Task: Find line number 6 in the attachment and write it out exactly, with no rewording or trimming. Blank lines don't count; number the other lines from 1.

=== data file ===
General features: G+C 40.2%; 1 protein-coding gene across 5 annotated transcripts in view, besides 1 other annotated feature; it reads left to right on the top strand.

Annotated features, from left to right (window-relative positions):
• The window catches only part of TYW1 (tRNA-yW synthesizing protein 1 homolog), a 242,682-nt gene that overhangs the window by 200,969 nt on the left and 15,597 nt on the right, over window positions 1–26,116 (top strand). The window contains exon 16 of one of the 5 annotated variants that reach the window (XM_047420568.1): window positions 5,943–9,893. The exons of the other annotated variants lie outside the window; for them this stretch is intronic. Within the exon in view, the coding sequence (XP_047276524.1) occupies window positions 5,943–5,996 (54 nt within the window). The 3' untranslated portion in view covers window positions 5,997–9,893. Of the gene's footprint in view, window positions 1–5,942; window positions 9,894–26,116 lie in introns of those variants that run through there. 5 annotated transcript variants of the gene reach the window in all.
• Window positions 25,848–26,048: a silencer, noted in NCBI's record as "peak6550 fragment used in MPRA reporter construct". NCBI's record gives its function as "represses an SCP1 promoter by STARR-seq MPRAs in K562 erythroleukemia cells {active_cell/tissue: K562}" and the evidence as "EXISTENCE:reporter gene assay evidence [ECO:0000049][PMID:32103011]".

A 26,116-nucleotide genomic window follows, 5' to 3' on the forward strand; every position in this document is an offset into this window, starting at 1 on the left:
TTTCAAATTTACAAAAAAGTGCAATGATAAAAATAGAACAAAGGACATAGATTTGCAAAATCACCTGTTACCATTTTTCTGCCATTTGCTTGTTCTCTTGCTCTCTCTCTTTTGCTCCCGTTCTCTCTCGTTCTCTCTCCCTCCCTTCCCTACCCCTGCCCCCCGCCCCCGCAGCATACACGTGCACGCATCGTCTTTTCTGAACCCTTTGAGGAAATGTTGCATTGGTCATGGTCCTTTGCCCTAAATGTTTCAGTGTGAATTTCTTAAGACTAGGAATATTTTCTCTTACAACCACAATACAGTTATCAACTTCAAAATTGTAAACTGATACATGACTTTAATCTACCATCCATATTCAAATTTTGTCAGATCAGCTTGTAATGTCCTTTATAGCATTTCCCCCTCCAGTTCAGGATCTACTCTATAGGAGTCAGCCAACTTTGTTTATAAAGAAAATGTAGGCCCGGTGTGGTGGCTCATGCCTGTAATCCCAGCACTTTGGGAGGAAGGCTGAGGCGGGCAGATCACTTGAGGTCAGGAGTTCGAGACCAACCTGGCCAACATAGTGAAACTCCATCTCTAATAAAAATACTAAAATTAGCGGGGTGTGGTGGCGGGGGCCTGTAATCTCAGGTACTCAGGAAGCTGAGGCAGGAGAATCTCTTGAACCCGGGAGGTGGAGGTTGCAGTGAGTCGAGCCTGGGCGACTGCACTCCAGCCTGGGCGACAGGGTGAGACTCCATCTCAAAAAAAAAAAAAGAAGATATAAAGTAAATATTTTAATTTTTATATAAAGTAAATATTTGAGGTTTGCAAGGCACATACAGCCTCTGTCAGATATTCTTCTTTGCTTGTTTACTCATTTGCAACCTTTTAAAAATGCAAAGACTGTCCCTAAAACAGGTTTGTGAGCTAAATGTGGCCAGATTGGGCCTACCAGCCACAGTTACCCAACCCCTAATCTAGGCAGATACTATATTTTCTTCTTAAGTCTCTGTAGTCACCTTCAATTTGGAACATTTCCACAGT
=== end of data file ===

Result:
TTTCAAATTTACAAAAAAGTGCAATGATAAAAATAGAACAAAGGACATAGATTTGCAAAATCACCTGTTACCATTTTTCTGCCATTTGCTTGTTCTCTTGCTCTCTCTCTTTTGCTCCCGTTCTCTCTCGTTCTCTCTCCCTCCCTTCCCTACCCCTGCCCCCCGCCCCCGCAGCATACACGTGCACGCATCGTCTTTTCTGAACCCTTTGAGGAAATGTTGCATTGGTCATGGTCCTTTGCCCTAAATGTTTCAGTGTGAATTTCTTAAGACTAGGAATATTTTCTCTTACAACCACAATACAGTTATCAACTTCAAAATTGTAAACTGATACATGACTTTAATCTACCATCCATATTCAAATTTTGTCAGATCAGCTTGTAATGTCCTTTATAGCATTTCCCCCTCCAGTTCAGGATCTACTCTATAGGAGTCAGCCAACTTTGTTTATAAAGAAAATGTAGGCCCGGTGTGGTGGCTCATGCCTGTAATCCCAGCACTTTGGGAGGAAGGCTGAGGCGGGCAGATCACTTGAGGTCAGGAGTTCGAGACCAACCTGGCCAACATAGTGAAACTCCATCTCTAATAAAAATACTAAAATTAGCGGGGTGTGGTGGCGGGGGCCTGTAATCTCAGGTACTCAGGAAGCTGAGGCAGGAGAATCTCTTGAACCCGGGAGGTGGAGGTTGCAGTGAGTCGAGCCTGGGCGACTGCACTCCAGCCTGGGCGACAGGGTGAGACTCCATCTCAAAAAAAAAAAAAGAAGATATAAAGTAAATATTTTAATTTTTATATAAAGTAAATATTTGAGGTTTGCAAGGCACATACAGCCTCTGTCAGATATTCTTCTTTGCTTGTTTACTCATTTGCAACCTTTTAAAAATGCAAAGACTGTCCCTAAAACAGGTTTGTGAGCTAAATGTGGCCAGATTGGGCCTACCAGCCACAGTTACCCAACCCCTAATCTAGGCAGATACTATATTTTCTTCTTAAGTCTCTGTAGTCACCTTCAATTTGGAACATTTCCACAGT